"UNNECESSARY RUSH?"

Parties in BBI Appeal case unhappy with allocated timings at Supreme Court

Supreme Court said to be in "an unnecessary rush".

In Summary

• A source who requested not to be named because he is close to the case said the Supreme Court is in an unnecessary rush even though the matter is no longer going to impact the next general elections.

• The court had directed that the Attorney General and IEBC who are appellants will have 45 minutes each to highlight their submissions. The respondents will also be allocated the same time to respond.

Chief Justice Martha Koome with Supreme Court judges Mohamed Ibrahim, Njoki Ndung'u and William Ouko when the court issued directions on the BBI appeals on November 9, 2021.
Chief Justice Martha Koome with Supreme Court judges Mohamed Ibrahim, Njoki Ndung'u and William Ouko when the court issued directions on the BBI appeals on November 9, 2021.
Image: FILE

Parties in the BBI appeal which is scheduled to start hearings Tuesday are disgruntled with the time allocated to them by the Supreme Court.

Last Friday, the Deputy Registrar of the Apex issued directions to parties on how the case will be conducted for the three days that it will be heard.

A source who requested not to be named because he is close to the case said the Supreme Court is in an unnecessary rush even though the matter is no longer going to impact the next general elections.

“There is no other chance to appeal the case. The Supreme Court should just slow down and give the case sufficient attention. You can see that both sides are unhappy with the court's unilateral directions. It in fact gets basic facts wrong in those directions,” the source said.

The court had directed that the Attorney General and IEBC who are appellants will have 45 minutes each to highlight their submissions.

The respondents will also be allocated the same time to respond.

The court only allowed 11 respondents including David Ndii, Jerotich Seii, Thirdway Alliance, Phelister Wakesho, Muhuri and Isaac Aluochier as the main respondents who initially filed the matter at the High Court to submit.

However, parties from sides have written letters to the deputy registrar saying they are either dissatisfied with the time given or being left out of the list of the main parties who will submit to the court.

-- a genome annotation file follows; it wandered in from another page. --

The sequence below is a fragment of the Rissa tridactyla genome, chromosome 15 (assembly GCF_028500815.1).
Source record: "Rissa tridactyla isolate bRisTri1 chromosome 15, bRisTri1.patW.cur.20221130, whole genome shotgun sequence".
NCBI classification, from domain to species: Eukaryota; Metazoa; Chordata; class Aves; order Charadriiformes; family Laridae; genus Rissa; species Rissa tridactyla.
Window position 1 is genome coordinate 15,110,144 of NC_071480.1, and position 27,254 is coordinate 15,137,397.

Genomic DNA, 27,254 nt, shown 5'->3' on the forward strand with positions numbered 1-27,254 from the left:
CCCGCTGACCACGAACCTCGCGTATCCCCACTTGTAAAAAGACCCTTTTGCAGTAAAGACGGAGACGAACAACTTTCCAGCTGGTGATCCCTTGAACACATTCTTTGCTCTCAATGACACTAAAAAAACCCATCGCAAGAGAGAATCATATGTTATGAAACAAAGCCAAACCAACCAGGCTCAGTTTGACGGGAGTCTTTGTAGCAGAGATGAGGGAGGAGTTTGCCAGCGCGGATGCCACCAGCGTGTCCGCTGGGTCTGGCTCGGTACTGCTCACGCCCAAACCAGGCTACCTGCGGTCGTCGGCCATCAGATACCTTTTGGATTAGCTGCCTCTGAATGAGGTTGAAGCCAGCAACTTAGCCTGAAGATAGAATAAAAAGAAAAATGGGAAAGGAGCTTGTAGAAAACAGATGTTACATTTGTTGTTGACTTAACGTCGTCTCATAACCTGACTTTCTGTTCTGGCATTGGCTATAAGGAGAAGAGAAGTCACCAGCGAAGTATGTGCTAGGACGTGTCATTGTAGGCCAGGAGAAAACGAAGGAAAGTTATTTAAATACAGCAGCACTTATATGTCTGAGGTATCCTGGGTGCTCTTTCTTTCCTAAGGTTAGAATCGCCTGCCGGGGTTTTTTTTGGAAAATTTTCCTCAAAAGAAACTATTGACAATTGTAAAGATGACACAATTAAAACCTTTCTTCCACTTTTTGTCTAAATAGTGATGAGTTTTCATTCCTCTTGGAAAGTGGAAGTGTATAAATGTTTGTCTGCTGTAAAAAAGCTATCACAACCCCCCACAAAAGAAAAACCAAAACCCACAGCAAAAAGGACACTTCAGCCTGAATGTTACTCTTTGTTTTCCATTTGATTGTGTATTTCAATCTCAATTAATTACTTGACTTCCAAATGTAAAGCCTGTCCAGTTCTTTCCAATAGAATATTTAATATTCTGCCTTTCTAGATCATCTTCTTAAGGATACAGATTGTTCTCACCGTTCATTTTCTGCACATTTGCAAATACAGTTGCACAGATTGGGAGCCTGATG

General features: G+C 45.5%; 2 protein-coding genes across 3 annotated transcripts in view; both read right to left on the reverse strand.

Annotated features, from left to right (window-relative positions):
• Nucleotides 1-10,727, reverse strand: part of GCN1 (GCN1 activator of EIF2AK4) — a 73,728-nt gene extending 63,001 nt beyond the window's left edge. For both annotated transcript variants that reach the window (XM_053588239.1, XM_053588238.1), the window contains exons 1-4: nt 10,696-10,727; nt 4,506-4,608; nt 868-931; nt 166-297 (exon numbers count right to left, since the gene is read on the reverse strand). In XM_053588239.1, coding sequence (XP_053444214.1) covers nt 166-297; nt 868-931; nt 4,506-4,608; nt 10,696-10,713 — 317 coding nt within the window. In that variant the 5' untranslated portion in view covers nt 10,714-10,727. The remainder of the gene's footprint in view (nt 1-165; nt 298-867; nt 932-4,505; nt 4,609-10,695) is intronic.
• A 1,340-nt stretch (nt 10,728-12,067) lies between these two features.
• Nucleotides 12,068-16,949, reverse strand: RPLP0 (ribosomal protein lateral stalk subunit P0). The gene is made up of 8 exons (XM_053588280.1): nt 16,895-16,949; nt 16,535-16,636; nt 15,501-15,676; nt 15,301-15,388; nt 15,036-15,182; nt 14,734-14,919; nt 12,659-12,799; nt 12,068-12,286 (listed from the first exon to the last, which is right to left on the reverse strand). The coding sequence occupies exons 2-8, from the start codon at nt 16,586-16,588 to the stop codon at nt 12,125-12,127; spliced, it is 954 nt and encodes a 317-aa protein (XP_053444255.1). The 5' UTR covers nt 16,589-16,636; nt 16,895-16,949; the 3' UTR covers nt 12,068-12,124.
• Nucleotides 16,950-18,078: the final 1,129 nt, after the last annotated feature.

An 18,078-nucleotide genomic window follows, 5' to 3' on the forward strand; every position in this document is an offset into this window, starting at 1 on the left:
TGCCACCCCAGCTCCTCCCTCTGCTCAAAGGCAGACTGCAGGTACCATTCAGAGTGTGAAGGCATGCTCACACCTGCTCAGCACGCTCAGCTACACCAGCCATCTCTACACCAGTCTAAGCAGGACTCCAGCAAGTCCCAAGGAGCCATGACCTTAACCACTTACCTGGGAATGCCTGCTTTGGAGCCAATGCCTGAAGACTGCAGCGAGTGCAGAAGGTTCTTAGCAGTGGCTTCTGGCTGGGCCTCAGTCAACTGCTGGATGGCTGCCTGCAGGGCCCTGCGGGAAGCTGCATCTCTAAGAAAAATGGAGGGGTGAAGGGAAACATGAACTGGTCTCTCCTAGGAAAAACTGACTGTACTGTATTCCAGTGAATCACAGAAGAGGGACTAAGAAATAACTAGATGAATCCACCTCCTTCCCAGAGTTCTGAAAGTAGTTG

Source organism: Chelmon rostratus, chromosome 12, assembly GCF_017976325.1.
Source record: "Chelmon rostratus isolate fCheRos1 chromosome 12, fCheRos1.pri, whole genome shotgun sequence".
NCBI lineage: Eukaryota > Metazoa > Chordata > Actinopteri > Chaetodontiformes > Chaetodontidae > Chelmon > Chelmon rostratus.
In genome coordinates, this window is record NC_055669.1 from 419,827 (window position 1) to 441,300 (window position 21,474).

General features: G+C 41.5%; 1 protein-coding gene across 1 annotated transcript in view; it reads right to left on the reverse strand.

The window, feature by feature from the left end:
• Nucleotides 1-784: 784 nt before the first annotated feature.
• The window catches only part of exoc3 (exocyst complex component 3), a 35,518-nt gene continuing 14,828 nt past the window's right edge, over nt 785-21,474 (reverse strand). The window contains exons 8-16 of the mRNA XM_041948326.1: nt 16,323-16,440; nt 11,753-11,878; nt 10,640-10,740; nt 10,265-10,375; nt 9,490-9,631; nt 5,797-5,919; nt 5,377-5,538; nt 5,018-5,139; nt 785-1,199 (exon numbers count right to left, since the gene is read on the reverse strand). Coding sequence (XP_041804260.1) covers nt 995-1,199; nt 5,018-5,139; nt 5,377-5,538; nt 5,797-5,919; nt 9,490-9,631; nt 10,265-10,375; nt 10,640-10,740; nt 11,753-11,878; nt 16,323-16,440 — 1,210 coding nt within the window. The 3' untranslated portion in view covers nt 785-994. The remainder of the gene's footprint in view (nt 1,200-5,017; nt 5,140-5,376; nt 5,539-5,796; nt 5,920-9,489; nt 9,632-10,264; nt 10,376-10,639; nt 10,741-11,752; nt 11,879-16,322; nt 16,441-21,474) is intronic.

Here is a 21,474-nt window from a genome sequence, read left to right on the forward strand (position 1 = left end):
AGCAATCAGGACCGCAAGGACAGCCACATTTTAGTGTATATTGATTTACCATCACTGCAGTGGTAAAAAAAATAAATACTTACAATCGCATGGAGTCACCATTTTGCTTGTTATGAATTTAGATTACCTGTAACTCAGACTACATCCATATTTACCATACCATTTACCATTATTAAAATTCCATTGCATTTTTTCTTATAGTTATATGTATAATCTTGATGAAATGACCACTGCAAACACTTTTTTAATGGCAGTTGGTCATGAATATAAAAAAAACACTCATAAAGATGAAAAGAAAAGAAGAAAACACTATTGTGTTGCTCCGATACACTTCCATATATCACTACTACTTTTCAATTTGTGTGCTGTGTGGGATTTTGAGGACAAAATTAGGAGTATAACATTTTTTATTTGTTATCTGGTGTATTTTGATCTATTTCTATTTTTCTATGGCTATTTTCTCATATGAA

In a letter dated January 16 through Solicitor General Kennedy Ogeto, the AG has asked the court to reconsider the time allocated to them.

Ogeto says their appeal contains a majority of the grounds identified by the court as constituting the matters to be addressed in the consolidated appeals while IEBC will be dealing with two or one ground.

Ogeto further claims the respondents have been allocated a combined time of more than six hours to reply to the submissions that they make the 45 minutes.

“The appellants have been allocated a combined time of two hours and 15 minutes against the respondents six hours. It is the AGs humble view that even on the basis of equality of arms, the time allocated to the two sides should be equal or as near as possible,” the letter reads.

On the other hand, Justus Juma and Isaac Ogada have also written to the court saying they were left out from the list of respondents and they should also be allocated 45 minutes since they were main petitioners at the High Court.

Lawyer Dudley Ochiel has also written to the court saying his client Dr Jack Mwimali has been left out of the list and should also be granted 45 minutes as the main respondent.

Ochiel has also opposed the inclusion of Phelister Wakesho as a main respondent arguing that she was not a petitioner but has been allocated 45 minutes to the detriment of real petitioners.

Both the High Court and the Court of Appeal shot down the push to amend the Constitution through the BBI, describing the Constitution (Amendment) Bill, 2021, null and void.

In his appeal, the Attorney General is challenging key findings of the lower courts that overturned the bid to amend the Constitution.